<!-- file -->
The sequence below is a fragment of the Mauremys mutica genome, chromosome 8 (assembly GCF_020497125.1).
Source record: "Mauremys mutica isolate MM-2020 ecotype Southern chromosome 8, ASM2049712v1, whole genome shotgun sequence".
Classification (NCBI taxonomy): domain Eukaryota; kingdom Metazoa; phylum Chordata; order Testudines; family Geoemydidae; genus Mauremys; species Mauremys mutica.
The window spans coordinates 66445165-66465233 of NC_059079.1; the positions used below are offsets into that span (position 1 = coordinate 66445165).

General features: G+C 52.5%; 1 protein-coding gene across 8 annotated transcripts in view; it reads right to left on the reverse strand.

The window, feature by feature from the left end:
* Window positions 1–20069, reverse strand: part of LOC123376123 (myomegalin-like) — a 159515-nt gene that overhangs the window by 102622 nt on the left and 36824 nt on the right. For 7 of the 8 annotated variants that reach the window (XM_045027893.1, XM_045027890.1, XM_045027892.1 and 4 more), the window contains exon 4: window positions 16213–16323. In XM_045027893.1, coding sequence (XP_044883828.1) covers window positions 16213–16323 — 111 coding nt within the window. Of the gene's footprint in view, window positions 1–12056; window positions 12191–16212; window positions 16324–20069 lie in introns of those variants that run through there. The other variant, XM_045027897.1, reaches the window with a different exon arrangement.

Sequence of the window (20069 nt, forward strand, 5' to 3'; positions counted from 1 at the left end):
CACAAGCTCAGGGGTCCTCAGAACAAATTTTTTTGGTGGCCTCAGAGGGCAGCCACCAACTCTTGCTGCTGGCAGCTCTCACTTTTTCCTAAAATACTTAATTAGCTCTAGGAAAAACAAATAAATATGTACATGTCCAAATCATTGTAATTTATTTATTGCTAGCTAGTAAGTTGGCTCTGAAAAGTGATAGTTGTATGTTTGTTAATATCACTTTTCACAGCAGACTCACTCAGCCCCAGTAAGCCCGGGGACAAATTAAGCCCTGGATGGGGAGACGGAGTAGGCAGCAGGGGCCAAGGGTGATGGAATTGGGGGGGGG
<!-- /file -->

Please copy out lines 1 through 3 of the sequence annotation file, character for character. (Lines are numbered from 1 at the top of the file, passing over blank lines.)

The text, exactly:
The sequence below is a fragment of the Mauremys mutica genome, chromosome 8 (assembly GCF_020497125.1).
Source record: "Mauremys mutica isolate MM-2020 ecotype Southern chromosome 8, ASM2049712v1, whole genome shotgun sequence".
Classification (NCBI taxonomy): domain Eukaryota; kingdom Metazoa; phylum Chordata; order Testudines; family Geoemydidae; genus Mauremys; species Mauremys mutica.